Patient involvement in the research and development of new medical products is essential to perpetuating innovation and best outcomes in healthcare, says Souzi Makri.
It all started 10 years ago when I was diagnosed with fibromyalgia. A few years later I was also diagnosed with Crohn’s disease and peripheral spondyloarthritis. My problems started when I was in my early thirties, and like most people I (incorrectly) thought that only elderly people get joint problems so I did not visit a doctor. I thought that the symptoms would disappear and that the joint and muscle pain was due to my very active lifestyle. I used to take a lot of painkillers, but there came a point when I realized that my energy was deserting me, even at the start of my day, and I began to feel increasingly exhausted.
As I had two young children and a demanding job I decided to start investigating the cause of my disabling symptoms. The treating rheumatologist did not explain much to me. I was given a diagnosis of fibromyalgia and some anti-inflammatory and antidepressant pills. As a consequence, I started searching for information on the internet and decided to refer myself to the local patient group—The Cyprus League Against Rheumatism. There, with support from peers and various health professionals, I was empowered and discovered ways to accept and deal with my condition effectively.
From the moment of diagnosis, I started to educate myself in becoming a patient advocate. I attended a lot of conferences, training, and seminars, and I became a Patient Research Partner trained by EULAR (The European League Against Rheumatism). I had taken a 14 month online course and became a EUPATI Fellow (European Academy of Technology and Innovation) trained as a patient-expert on the research and development of medicinal products. Lastly but not least, after following the relevant training, I became a trainer for the ‘’self-management’’ of patients with chronic diseases.
As a patient expert and advocate I now work in several fields. These include participating in research initiatives with industry and academic institutions, revising lay summaries and grant applications for research projects, participating in revisions of treatment guidelines, presenting in various conferences and workshops and working with the EMA as an expert-patient on their list of collaborators. What I consider really important, and truly enjoying doing, is the self-management training that my organization, Cyprus League Against Rheumatism, offers to patients.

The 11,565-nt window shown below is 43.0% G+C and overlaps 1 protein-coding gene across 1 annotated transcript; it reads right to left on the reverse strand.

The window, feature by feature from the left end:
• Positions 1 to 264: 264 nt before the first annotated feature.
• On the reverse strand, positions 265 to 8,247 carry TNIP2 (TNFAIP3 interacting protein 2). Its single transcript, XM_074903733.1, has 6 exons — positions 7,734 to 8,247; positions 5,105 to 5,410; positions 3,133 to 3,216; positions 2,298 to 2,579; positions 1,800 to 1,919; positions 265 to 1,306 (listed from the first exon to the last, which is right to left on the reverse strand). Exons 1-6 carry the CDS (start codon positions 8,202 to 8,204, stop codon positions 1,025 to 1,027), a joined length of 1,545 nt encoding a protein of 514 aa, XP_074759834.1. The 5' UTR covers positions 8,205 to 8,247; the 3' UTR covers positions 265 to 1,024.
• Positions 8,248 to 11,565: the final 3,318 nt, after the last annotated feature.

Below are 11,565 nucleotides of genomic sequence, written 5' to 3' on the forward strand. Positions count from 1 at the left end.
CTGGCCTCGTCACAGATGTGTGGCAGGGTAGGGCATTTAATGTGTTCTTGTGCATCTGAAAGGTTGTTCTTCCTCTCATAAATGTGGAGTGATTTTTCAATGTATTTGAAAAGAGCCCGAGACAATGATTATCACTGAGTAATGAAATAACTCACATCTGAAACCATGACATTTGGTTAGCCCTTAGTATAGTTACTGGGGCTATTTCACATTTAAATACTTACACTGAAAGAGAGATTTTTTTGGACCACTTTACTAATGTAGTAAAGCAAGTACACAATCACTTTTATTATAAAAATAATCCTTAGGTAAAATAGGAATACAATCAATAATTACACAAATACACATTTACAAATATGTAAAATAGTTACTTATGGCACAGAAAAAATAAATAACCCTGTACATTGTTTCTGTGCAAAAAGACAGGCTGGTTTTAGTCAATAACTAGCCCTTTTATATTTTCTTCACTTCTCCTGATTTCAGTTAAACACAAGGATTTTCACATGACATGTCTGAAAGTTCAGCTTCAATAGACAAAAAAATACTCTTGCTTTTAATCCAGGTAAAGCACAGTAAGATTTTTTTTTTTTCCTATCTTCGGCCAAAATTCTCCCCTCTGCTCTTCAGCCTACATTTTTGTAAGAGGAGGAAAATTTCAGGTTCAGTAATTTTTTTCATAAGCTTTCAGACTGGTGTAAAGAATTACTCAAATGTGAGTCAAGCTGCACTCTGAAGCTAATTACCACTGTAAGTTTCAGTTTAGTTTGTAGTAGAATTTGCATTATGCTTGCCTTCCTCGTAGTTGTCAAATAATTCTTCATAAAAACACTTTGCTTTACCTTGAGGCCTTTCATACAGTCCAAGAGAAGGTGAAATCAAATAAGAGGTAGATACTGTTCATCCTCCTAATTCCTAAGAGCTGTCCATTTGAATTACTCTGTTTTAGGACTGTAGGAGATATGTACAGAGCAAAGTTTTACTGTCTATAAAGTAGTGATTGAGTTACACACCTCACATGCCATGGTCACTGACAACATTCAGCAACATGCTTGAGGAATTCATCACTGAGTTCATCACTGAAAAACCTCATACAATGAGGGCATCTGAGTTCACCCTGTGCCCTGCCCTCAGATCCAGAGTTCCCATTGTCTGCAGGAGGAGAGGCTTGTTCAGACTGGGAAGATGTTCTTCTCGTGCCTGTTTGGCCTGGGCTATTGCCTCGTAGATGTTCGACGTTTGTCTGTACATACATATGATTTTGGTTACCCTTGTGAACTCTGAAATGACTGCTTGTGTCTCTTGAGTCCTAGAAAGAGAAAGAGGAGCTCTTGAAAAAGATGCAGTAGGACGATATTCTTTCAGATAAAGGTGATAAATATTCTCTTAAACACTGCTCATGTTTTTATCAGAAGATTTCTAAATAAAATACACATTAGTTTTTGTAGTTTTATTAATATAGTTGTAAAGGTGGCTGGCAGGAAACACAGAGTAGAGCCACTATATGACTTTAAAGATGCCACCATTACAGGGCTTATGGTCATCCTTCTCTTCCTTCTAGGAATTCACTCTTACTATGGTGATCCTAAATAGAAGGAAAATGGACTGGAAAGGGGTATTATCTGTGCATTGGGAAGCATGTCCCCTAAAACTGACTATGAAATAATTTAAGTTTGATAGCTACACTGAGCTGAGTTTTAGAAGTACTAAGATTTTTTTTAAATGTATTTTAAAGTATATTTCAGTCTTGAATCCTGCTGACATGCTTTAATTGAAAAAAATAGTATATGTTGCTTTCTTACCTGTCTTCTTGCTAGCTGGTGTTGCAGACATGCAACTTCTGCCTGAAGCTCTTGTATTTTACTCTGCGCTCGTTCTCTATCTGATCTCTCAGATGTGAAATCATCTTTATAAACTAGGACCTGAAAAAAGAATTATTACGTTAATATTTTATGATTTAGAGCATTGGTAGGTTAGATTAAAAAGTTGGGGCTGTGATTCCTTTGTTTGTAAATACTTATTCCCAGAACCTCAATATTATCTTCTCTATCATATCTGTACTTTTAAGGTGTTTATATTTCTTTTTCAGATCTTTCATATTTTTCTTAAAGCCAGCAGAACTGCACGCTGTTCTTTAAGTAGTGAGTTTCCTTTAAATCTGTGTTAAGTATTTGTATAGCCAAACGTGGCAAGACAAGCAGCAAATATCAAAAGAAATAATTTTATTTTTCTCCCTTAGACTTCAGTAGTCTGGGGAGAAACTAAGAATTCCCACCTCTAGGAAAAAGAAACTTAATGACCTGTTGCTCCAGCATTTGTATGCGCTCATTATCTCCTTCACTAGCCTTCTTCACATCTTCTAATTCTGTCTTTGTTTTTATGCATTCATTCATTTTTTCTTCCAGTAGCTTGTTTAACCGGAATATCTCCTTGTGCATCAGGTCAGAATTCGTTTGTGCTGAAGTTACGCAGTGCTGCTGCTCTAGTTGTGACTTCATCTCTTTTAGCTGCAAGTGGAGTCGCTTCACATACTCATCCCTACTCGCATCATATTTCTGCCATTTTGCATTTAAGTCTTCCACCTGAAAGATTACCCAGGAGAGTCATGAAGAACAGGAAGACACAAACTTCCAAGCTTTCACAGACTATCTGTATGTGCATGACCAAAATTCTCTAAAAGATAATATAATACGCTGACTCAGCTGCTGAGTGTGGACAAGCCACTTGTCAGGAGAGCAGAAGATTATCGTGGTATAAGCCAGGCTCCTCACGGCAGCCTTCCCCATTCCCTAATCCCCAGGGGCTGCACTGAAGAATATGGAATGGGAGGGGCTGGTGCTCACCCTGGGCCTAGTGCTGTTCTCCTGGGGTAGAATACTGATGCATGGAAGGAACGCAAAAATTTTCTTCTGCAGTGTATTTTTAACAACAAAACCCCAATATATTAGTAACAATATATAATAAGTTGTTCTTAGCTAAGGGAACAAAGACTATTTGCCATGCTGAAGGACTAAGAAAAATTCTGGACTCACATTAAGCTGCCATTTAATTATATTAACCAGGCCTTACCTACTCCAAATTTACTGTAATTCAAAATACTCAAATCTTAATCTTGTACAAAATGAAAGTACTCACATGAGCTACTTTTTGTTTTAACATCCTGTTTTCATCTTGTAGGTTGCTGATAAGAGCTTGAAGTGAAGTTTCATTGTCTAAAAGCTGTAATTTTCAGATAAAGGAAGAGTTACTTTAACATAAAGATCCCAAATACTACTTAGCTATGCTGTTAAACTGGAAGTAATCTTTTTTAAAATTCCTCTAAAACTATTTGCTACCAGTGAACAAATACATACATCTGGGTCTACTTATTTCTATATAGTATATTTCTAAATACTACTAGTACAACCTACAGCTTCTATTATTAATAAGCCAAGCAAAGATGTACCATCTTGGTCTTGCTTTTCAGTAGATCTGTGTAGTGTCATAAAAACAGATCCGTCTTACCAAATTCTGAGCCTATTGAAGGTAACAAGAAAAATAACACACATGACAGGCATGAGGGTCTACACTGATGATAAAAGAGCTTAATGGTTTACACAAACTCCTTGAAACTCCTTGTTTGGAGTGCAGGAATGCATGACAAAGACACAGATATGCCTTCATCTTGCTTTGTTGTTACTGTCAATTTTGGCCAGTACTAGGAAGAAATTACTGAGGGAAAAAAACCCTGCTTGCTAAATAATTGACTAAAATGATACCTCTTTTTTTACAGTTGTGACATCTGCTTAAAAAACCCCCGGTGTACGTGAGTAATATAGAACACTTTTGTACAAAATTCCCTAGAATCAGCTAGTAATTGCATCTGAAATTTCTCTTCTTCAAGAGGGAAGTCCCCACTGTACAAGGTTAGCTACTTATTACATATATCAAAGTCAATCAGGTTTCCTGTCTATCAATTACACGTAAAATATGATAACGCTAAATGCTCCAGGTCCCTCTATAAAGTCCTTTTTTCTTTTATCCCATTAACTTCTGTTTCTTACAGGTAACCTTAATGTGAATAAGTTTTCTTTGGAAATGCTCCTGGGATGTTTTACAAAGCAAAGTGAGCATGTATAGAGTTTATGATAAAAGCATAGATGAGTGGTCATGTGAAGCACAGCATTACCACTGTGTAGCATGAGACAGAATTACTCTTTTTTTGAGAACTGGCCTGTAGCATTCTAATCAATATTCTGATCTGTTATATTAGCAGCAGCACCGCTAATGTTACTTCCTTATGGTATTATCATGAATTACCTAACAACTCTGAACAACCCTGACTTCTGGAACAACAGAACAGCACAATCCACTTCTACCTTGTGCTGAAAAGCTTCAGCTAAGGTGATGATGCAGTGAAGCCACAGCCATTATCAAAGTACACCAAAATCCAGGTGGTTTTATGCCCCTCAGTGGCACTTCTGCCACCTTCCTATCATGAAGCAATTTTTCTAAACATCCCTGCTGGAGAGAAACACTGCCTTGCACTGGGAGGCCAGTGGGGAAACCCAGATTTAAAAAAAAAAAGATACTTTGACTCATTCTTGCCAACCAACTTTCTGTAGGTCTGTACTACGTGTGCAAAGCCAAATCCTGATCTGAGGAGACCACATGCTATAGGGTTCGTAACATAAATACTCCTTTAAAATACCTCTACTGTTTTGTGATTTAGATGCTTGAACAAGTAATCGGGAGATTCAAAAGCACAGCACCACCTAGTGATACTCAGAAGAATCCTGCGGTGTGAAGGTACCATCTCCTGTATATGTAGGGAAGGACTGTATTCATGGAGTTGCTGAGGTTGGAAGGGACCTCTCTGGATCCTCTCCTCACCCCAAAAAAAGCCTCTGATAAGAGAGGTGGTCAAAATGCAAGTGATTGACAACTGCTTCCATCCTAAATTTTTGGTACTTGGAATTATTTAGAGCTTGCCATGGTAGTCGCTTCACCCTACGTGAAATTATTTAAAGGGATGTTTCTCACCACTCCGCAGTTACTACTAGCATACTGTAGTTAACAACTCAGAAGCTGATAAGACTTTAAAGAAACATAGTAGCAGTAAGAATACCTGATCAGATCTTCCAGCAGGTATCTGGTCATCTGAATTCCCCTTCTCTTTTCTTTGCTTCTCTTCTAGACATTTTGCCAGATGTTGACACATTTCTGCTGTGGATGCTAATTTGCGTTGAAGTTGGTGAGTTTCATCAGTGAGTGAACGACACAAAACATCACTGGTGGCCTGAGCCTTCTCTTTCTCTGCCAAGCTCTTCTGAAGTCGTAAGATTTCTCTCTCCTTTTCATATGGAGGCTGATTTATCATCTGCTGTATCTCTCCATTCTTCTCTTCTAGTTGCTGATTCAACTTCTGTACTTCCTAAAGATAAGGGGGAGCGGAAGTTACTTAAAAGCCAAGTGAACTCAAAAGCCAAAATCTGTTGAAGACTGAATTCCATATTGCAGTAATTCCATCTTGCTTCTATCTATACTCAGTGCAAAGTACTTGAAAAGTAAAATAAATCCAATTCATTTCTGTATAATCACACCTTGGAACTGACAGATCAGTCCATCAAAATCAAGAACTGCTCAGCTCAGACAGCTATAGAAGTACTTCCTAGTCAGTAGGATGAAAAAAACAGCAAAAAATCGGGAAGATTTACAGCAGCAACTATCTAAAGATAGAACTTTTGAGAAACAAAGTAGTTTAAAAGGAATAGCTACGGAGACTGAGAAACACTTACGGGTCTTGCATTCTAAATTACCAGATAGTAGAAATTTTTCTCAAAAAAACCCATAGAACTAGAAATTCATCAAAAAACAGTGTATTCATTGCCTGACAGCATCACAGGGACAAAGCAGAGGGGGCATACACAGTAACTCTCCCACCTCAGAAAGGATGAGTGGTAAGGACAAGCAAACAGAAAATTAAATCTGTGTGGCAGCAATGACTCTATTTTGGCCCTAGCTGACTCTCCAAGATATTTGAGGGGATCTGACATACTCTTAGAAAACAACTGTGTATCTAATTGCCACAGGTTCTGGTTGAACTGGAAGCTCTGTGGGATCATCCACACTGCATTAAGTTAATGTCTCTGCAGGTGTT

As part of my voluntary work, I have been the chair of AGORA (a platform Organization for people for Rheumatic diseases in Southern Europe) and I am currently the President of ENFA (European Network of Fibromyalgia Associations). Looking back today, after ten years of actively working as a patient-expert and advocate, I feel I have learned a lot and this knowledge has greatly helped my personal development. Most importantly though, I have learned that we patients need to be educated and empowered, to actively be involved in decisions that concern our treatment and wellbeing. Education enables us to act as equal partners in the decision making process, together with treating doctors and other healthcare professionals. We are the only experts in the “field” of living with a chronic disease, and together with medical experts, we can be partners in treatment.
I would argue that as patients we have an important role to play in supporting scientists and researchers. In our role as experts, we can help to identify the needs and gaps in current treatment options and thus support innovation. Apart from that, patient knowledge and expertise is vital to all stages of research, namely in setting the research question and in revising protocols (such as informed consent), questionnaires, and lay summaries, but also in the dissemination of results. In short, all stakeholders (researchers, industry professionals, academics, health professionals, regulators, patients) need to be part of the chain which leads to innovative and effective research and development of medicinal products.
Lets us all work together for the benefit of the patient!
Souzi Makri is the Vice President of The Cyprus League Against Rhuematism (CYPLAR) and has been active in patient advocacy for 10 years. You can find Souzi on Twitter @SouzMakri
Competing interests: I have read and understood BMJ policy on declaration of interests and declare the following interests: Affiliation with Honoraria for Consultency Novartis Pharma 6sk.